Albert Pike - Paul Foot - Charlie Chaplin - W E Gladstone - Edward Bernays - John Ruskin - Terry Pratchett - Adolf Hitler - Niccolo Machiavelli - Hannah Arendt - Malcolm X - Che Guevara - Reds 1981 - Stuart Ewan - Adam Curtis TV - William Shakespeare - Voltaire - Johannes Kepler - Vladimir Lenin - Mao Zedong - Carl Jung - Rosa Luxemburg - Stokely Carmichael - Noam Chomsky - John Stuart Mill - Atharva Veda - Ralph Waldo Emerson - Denis Diderot - George Orwell - F R Leavis -
All that is required of them (i.e. the brainwashed masses) was a primitive patriotism which could be appealed to whenever it was necessary to make them accept longer working hours or shorter rations. And even when they became discontented, as they sometimes did, their discontent led nowhere, because, being without general ideas, they could only focus it on petty specific grievances. The larger evils invariably escaped their notice. George Orwell
Fictions are necessary to the people, and the Truth becomes deadly to those who are not strong enough to contemplate it all in its brilliance. In fact, what can there be in common with the vile multitude and sublime wisdom? The truth must be kept secret, and the masses need a teaching proportioned to their imperfect reason. Albert Pike, Sovereign Grand Commander & Mother Supreme Council of the World, the Supreme Council of the 33rd degree, Ancient and Accepted Scottish Rite of Freemasonry
Only the working masses can change society; but they will not do that spontaneously, on their own. They can rock capitalism back onto its heels but they will only knock it out if they have the organisation, the socialist party, which can show the way to a new, socialist order of society. Such a party does not just emerge. It can only be built out of the day-to-day struggles of working people. Paul Foot, Why You Should Be a Socialist
Revolution? Is that not a distant and even a ridiculous idea in the last decade of the 20th century? Is it not something which happened 200 years ago in France and 70 years ago in Russia, but is hardly even thinkable today?
The answer is that there have been as many revolutionary situations in the past twenty-five years as in any other quarter century in history. In France in 1968, for instance, there was a students’ revolt and a general strike which for an instant threatened one of the most powerful and complacent ruling classes in the world. In 1974 there was a revolution in Portugal. In 1979 there was a revolution in Iran. In 1981, as we have seen, the workers of Poland came within a whisker of bringing down the regime. In all these four cases, the whole structure of class power was in jeopardy. In each case, a new system of society, a socialist system, was made possible by the revolutionary actions of the masses.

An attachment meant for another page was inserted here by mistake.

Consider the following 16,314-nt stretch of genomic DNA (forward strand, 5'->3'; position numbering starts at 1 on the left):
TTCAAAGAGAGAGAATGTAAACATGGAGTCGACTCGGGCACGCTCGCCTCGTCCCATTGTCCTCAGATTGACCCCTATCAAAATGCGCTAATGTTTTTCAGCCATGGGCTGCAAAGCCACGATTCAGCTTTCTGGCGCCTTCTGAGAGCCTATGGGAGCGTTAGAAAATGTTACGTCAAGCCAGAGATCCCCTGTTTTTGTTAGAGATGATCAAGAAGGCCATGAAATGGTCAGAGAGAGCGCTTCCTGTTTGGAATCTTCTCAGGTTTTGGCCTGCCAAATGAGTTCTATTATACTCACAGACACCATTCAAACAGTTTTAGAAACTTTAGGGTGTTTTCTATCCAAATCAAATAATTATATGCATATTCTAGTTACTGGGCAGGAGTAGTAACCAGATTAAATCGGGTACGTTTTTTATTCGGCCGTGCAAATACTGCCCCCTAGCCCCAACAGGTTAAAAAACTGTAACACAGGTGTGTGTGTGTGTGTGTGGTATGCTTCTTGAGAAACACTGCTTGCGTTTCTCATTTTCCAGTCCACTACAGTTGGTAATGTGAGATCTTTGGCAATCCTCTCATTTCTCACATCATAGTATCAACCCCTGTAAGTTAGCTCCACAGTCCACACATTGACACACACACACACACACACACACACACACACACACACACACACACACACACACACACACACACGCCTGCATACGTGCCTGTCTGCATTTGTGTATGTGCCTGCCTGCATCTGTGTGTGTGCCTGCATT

In each case the masses were defeated. The revolutionary wave subsided, and society slid back into reaction. There was nothing inevitable about this. What was missing in all four upheavals was a strong organisation of socialists linked to the fighting spirit of the working class. Paul Foot, The Case for Socialism ch6
The argument, which swept like wildfire through the rapidly growing labour parties in Europe, was contested by a revolutionary minority boosted by two enormously powerful pamphlets – Rosa Luxemburg’s Reform or Revolution (1900) and Lenin’s State and Revolution, written in the revolutionary summer of 1917. Both pamphlets continued in the tradition set out by Marx in the 1840s. Far from contrasting socialism with democracy, they started from the principle of a democratic society controlled from below. Lenin specifically hailed the ‘elective principle’ as indispensable to a socialist society. Rosa Luxemburg’s passionate identification with the spontaneous movements of the masses shines out of every sentence she wrote. Her whole approach was democratic from start to finish.
Like Marx’s, their argument was not at all that there is some choice to be made between socialism and democracy but that the two are indivisible. The problem, they argued, with the ‘democratic’ approach proposed by the main European workers’ parties was that their democracy was not strong enough to contest the hierarchies of the rich. It locked democracy up in a small parliamentary island, while control over the ocean – industry, finance, law, armed forces, police, media – stayed in the hands of the unelected rich. The contest between the new confined democracy in parliament and the boundless undemocratic hierarchies of the rich would be, they warned, no contest. The rich would win; and in the process the workers would lose confidence in themselves and lower their guard still further. For the essence of the parliamentary argument was that ordinary people could and should do nothing to emancipate themselves. They should leave the sophisticated business of emancipation to their betters, to the educated elite within the movement who would make their way to parliament. If and when, as was inevitable, this elite failed to achieve even a small part of the emancipation they promised, the workers would be left high and dry, rudderless and hopeless. If the educated elite couldn’t do the job, they would ask, who could? Passivity would lead to despair, to the triumph of the right, with disastrous consequences for democracy.